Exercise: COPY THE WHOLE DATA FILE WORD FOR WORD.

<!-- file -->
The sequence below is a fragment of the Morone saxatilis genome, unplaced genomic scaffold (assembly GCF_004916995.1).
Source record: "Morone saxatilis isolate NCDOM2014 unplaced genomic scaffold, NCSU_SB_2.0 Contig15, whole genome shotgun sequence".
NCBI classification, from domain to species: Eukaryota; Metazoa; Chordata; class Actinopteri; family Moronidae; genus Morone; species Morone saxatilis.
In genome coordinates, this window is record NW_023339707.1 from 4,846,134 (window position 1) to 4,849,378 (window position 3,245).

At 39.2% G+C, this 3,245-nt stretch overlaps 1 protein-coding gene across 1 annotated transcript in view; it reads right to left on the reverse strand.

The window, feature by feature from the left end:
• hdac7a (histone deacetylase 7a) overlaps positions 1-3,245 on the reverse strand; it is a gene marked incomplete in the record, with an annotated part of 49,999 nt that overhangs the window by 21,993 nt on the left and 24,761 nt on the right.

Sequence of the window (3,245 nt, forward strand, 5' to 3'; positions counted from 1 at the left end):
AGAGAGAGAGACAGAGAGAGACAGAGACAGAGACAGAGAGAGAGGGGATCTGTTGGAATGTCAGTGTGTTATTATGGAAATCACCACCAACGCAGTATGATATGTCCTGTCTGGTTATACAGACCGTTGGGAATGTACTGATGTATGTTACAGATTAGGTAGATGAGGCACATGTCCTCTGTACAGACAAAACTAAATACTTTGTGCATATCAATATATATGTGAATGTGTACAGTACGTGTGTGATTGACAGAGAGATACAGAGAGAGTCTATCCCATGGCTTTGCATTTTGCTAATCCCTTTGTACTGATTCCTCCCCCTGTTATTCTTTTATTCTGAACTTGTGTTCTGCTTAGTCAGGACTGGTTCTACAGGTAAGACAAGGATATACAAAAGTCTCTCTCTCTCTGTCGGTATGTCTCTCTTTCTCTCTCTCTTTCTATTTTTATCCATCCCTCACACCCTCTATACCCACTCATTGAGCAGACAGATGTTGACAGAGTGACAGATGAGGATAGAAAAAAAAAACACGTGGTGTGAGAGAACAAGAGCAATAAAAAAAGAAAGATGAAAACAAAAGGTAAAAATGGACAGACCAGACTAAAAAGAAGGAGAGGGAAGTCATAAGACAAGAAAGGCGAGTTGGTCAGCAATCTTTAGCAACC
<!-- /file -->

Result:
The sequence below is a fragment of the Morone saxatilis genome, unplaced genomic scaffold (assembly GCF_004916995.1).
Source record: "Morone saxatilis isolate NCDOM2014 unplaced genomic scaffold, NCSU_SB_2.0 Contig15, whole genome shotgun sequence".
NCBI classification, from domain to species: Eukaryota; Metazoa; Chordata; class Actinopteri; family Moronidae; genus Morone; species Morone saxatilis.
In genome coordinates, this window is record NW_023339707.1 from 4,846,134 (window position 1) to 4,849,378 (window position 3,245).

At 39.2% G+C, this 3,245-nt stretch overlaps 1 protein-coding gene across 1 annotated transcript in view; it reads right to left on the reverse strand.

The window, feature by feature from the left end:
• hdac7a (histone deacetylase 7a) overlaps positions 1-3,245 on the reverse strand; it is a gene marked incomplete in the record, with an annotated part of 49,999 nt that overhangs the window by 21,993 nt on the left and 24,761 nt on the right.

Sequence of the window (3,245 nt, forward strand, 5' to 3'; positions counted from 1 at the left end):
AGAGAGAGAGACAGAGAGAGACAGAGACAGAGACAGAGAGAGAGGGGATCTGTTGGAATGTCAGTGTGTTATTATGGAAATCACCACCAACGCAGTATGATATGTCCTGTCTGGTTATACAGACCGTTGGGAATGTACTGATGTATGTTACAGATTAGGTAGATGAGGCACATGTCCTCTGTACAGACAAAACTAAATACTTTGTGCATATCAATATATATGTGAATGTGTACAGTACGTGTGTGATTGACAGAGAGATACAGAGAGAGTCTATCCCATGGCTTTGCATTTTGCTAATCCCTTTGTACTGATTCCTCCCCCTGTTATTCTTTTATTCTGAACTTGTGTTCTGCTTAGTCAGGACTGGTTCTACAGGTAAGACAAGGATATACAAAAGTCTCTCTCTCTCTGTCGGTATGTCTCTCTTTCTCTCTCTCTTTCTATTTTTATCCATCCCTCACACCCTCTATACCCACTCATTGAGCAGACAGATGTTGACAGAGTGACAGATGAGGATAGAAAAAAAAAACACGTGGTGTGAGAGAACAAGAGCAATAAAAAAAGAAAGATGAAAACAAAAGGTAAAAATGGACAGACCAGACTAAAAAGAAGGAGAGGGAAGTCATAAGACAAGAAAGGCGAGTTGGTCAGCAATCTTTAGCAACC